Samsung claims breakthrough in graphene commercialisation
Material could bring about next generation of consumer electronics
Samsung claims to have made a breakthrough that could speed up the commercialisation of graphene, paving the way for new types of mobile devices, wearable technology and flexible displays.
The South Korean electronics giant said it had worked with Sungkyunkwan University to uncover a new method of growing large area, single crystal wafer scale graphene.
Graphene consists of a single layer of carbon atoms arranged in a honeycomb structure. It is one of the thinnest, lightest, strongest and most conductive materials known and its versatility means it has the potential to be commercialised in a range of industries, from computer chips to the wings of an aeroplane.
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Samsung Advanced Institute of Technology (SAIT) said: “The new method synthesises large-area graphene into a single crystal on a semiconductor, maintaining its electric and mechanical properties.
“In the past, researchers have found that multi-crystal synthesis – the process of synthesising small graphene particles to produce large-area graphene – deteriorated the electric and mechanical properties of the material, limiting its application range and making it difficult to commercialise.”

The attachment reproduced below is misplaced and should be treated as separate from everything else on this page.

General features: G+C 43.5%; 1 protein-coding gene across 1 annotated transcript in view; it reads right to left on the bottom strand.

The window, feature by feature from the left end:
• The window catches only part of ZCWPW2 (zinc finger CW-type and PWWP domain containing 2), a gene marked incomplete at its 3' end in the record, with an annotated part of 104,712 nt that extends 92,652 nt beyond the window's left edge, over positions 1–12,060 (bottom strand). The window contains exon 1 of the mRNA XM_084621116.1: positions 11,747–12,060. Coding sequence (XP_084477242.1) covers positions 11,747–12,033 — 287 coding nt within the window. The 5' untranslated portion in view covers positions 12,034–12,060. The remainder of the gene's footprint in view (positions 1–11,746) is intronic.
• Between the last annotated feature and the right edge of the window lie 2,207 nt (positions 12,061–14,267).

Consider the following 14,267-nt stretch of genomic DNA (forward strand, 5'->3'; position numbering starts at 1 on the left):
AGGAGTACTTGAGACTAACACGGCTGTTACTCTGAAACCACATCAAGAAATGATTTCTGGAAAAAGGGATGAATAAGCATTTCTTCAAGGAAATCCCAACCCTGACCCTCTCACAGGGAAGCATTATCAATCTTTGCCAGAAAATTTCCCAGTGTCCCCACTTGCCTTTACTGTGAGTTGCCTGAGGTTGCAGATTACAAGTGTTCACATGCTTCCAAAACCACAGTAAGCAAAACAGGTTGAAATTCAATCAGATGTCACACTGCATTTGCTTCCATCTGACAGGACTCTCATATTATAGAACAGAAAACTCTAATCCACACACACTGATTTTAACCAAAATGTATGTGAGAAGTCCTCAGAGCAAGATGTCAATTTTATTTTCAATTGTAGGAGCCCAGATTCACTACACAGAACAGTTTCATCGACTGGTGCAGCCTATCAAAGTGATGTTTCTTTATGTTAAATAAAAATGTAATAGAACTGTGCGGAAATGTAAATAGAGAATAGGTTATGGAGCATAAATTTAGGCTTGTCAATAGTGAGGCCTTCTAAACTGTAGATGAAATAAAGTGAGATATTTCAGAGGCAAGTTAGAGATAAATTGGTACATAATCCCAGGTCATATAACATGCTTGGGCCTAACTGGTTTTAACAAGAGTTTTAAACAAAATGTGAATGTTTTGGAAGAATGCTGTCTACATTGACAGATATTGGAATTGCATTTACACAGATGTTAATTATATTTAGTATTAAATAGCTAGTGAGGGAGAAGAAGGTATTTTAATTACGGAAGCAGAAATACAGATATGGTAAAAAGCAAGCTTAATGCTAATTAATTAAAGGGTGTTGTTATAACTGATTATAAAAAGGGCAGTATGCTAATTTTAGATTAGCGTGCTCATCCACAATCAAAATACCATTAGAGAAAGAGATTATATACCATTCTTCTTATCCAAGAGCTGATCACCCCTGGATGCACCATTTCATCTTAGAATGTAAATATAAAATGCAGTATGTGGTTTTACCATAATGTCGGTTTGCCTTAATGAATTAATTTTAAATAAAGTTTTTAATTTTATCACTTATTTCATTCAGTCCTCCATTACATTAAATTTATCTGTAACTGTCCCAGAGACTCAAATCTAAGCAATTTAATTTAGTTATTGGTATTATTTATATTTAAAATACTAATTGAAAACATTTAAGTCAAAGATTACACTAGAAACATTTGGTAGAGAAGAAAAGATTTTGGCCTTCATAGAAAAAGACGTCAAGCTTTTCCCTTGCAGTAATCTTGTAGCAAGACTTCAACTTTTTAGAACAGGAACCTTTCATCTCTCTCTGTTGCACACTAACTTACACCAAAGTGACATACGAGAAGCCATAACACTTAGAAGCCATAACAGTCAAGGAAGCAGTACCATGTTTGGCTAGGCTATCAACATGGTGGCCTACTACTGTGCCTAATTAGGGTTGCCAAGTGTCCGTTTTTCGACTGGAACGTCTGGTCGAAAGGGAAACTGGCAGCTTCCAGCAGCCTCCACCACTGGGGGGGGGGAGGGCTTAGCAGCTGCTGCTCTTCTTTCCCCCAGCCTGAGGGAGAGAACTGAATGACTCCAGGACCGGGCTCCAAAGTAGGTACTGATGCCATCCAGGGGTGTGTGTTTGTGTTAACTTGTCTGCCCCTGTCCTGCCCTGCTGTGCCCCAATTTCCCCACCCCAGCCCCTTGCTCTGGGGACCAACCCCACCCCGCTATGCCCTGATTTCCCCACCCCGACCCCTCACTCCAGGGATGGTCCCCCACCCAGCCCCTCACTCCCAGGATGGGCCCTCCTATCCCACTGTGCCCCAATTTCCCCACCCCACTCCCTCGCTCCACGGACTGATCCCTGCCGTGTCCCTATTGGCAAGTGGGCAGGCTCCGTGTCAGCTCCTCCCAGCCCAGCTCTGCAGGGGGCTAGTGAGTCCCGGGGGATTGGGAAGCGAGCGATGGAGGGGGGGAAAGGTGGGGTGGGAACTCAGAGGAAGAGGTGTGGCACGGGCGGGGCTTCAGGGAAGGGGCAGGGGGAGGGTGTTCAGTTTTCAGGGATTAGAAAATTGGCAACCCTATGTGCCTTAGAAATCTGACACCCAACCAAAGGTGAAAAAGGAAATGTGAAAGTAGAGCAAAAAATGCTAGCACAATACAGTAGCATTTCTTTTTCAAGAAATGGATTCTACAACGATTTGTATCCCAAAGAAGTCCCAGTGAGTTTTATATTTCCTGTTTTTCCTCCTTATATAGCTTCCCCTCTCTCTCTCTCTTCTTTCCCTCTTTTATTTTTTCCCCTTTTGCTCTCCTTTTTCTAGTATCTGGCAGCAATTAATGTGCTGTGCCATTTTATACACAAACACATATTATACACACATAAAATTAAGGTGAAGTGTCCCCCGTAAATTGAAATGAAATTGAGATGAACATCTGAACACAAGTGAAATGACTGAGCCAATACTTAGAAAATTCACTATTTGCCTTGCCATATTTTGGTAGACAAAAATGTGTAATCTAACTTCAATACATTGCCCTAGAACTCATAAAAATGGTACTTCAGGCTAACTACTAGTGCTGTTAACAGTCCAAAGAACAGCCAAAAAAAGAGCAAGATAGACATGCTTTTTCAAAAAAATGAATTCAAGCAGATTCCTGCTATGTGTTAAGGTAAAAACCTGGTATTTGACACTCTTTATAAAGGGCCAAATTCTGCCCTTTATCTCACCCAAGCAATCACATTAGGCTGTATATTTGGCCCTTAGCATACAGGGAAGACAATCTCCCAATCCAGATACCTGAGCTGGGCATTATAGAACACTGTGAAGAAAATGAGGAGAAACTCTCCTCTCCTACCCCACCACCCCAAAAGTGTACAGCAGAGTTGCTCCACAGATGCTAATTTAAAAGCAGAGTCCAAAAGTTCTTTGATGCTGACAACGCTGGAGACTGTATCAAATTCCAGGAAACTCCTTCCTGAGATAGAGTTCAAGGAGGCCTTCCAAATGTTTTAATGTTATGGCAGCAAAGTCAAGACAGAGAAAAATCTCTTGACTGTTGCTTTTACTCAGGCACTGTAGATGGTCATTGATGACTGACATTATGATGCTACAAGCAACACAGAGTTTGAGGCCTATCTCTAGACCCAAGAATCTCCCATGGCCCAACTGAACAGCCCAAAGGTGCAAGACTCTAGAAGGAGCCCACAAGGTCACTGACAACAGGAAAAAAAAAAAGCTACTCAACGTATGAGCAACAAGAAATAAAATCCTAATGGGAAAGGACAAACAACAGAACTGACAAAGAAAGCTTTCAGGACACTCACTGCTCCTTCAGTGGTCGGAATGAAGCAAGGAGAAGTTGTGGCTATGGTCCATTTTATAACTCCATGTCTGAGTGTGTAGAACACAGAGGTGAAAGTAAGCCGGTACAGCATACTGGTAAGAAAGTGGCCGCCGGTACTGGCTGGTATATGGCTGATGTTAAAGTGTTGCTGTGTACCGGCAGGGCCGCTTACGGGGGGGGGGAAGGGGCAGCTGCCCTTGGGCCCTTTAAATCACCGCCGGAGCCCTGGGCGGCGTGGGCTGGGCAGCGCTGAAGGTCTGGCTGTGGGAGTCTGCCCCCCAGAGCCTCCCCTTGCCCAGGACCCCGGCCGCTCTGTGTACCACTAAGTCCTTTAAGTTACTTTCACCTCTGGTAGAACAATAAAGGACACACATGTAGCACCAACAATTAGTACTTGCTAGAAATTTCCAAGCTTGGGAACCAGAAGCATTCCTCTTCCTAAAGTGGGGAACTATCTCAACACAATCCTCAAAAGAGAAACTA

The laboratory leaders hailed their work as one of the “most significant breakthroughs in graphene research”, adding that the discovery should accelerate graphene’s commercialisation and “unlock the next era of consumer electronic technology.”
The research, published in Science Magazine and ScienceExpress, was funded by Korea’s Ministry of Science, ICT and Future Planning (MSIP), under the Project to Nurture Leading Creative Researching Experts Program.
At the end of 2012, South Korea, China and the US held the largest number of graphene patents, by some margin, despite the fact that graphene was first invented at the University of Manchester, in the UK.
Worldwide there were a total of 7,351 graphene patents filed by the end of 2012, according to figures published by a UK copyright consultancy, CambridgeIP. Of these, UK businesses and universities held only 54, compared to 1,160 in South Korea, 2,204 in China and 1,754 in the US.
Earlier this year, IBM claimed it had made a graphene breakthrough of its own, developing a chip that is “10,000 better” than previous chips.